How Much Traffic Does A Website Need To Make Money?
In theory, a website can make money off of one visitor who buys your product, clicks an ad, or follows your recommendation.
In practice, you’re going to need pretty significant traffic. Let’s use the numbers we talked about above to give us a rough estimate.
Let’s say that you publish nothing but affiliate articles and get 1,000 visitors to your site each month. If you are earning on the low end, you’ll be making about $20 per month. On the high end, you’re looking at maybe $60 per month.
That’s nothing to write home about.
And the numbers are even less if you’re publishing anything that isn’t affiliate content. If you have a mix of affiliate and and info content, you might be pulling about $13 per month.
Sites don’t tend to make much money until you get into the five-digits-per-month traffic mark. If you’re publishing a lot of affiliate content, you could be making a few hundred bucks per month with 10,000 visits per month.
This is also the point when you can start applying to networks like Ezoic or Mediavine to boost your ad revenue. Email marketing also starts to be more and more effective at this stage, so you’re opening up new traffic sources and new ways of monetizing.
I would say that a site would need about 100,000 visits per month before it got to the point where you could start writing home about your site. You would need to mix your info content, affiliate content, and use email marketing. But at 100,000 views per month, you could make somewhere in the range of $2,000-$4,000 per month.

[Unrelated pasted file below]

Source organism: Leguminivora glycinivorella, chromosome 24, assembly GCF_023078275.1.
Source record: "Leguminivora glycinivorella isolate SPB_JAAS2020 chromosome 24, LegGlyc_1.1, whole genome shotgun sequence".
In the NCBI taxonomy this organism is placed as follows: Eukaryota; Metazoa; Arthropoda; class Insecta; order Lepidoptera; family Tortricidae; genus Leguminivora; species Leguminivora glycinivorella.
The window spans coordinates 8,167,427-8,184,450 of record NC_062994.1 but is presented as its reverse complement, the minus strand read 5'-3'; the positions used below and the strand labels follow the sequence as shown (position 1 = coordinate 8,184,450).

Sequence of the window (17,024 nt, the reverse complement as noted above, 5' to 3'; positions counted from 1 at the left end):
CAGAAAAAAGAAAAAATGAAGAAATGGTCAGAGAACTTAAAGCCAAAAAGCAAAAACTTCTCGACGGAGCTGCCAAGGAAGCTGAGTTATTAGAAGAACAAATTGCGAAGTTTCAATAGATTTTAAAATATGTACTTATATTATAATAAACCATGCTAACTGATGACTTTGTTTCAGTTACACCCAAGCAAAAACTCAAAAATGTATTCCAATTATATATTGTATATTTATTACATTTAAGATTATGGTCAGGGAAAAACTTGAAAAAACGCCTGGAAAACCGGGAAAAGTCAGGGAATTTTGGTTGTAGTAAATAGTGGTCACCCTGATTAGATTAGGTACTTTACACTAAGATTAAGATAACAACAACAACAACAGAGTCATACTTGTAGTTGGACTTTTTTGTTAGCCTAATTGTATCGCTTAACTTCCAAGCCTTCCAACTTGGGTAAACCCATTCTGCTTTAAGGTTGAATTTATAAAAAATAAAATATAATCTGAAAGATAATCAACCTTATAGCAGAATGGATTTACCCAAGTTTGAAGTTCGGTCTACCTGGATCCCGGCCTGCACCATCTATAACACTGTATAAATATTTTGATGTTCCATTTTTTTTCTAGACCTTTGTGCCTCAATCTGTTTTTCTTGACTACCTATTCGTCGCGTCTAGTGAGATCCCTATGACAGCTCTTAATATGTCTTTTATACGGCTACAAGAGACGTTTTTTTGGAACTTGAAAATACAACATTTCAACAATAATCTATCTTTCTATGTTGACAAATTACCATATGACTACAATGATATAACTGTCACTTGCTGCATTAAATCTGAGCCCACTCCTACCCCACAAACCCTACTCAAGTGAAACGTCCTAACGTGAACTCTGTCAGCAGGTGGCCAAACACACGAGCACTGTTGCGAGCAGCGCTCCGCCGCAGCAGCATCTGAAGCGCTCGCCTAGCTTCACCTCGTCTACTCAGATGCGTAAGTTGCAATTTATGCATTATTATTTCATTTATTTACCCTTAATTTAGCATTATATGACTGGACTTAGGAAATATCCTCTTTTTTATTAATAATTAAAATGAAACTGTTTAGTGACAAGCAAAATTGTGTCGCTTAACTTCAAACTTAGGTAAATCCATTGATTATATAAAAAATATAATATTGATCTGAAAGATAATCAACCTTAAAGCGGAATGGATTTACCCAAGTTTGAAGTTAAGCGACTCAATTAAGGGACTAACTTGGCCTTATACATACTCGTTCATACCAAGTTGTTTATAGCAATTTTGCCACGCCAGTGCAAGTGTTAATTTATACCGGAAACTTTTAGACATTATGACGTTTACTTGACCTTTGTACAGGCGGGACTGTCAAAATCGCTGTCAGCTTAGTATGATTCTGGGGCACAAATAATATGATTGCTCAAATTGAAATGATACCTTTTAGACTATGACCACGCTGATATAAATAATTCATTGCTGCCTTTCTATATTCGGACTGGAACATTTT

Example Keyword and the Formula
Anyway, the primary information you need before you can start calculating is the Exact Match, Local volume Monthly searches and the Cost Per Click. So, for my example, lets use the keyword “Water Pumps”. This keyword gets 6,600 Local Exact match searches and has a CPC of $1.61.
I have gone over how to calculate earnings in detail in this post: Search Volume and CPC Criteria of a Winning Keyword. But I wanted to discuss some deeper nuances that I skipped over in that post. The formula that I used in my previous post to calculate how much earnings you will receive is simply this:
Earnings = Estimated Search Volume x Adsense CTR x Adsense CPC
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However, the formula is actually more complicated than that because we need to first calculate the actual search volume coming to our website. Then to calculate for our entire website, we need to figure out additional search volume received from other planned keywords AND unexpected long tail keywords. We also need to jump through some hoops to figure out the Adsense CTR and the Adsense CPC.